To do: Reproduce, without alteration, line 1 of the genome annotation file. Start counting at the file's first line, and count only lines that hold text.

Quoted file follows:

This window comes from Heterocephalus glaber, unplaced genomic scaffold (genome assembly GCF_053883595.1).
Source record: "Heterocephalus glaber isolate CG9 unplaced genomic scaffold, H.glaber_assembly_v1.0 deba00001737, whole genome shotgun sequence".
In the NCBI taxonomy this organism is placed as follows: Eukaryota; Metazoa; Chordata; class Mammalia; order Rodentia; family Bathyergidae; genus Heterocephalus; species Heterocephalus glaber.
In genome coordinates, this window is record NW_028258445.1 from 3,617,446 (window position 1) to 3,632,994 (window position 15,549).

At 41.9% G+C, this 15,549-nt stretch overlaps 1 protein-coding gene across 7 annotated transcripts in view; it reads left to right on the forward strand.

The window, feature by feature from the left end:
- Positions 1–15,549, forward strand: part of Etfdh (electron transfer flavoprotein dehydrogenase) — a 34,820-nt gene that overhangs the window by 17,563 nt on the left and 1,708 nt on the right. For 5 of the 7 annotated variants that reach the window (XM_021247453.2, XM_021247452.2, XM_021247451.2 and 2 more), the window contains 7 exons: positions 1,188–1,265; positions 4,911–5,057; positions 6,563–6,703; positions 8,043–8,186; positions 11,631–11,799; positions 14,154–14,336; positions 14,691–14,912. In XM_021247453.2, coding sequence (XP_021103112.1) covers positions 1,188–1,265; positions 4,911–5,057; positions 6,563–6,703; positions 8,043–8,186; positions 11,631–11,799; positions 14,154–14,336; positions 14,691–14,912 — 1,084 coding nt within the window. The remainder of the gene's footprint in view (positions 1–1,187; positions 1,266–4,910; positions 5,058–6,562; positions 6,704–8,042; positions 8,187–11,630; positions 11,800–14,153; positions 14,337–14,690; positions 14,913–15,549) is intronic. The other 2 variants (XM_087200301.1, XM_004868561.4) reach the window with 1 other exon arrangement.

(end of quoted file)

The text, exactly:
This window comes from Heterocephalus glaber, unplaced genomic scaffold (genome assembly GCF_053883595.1).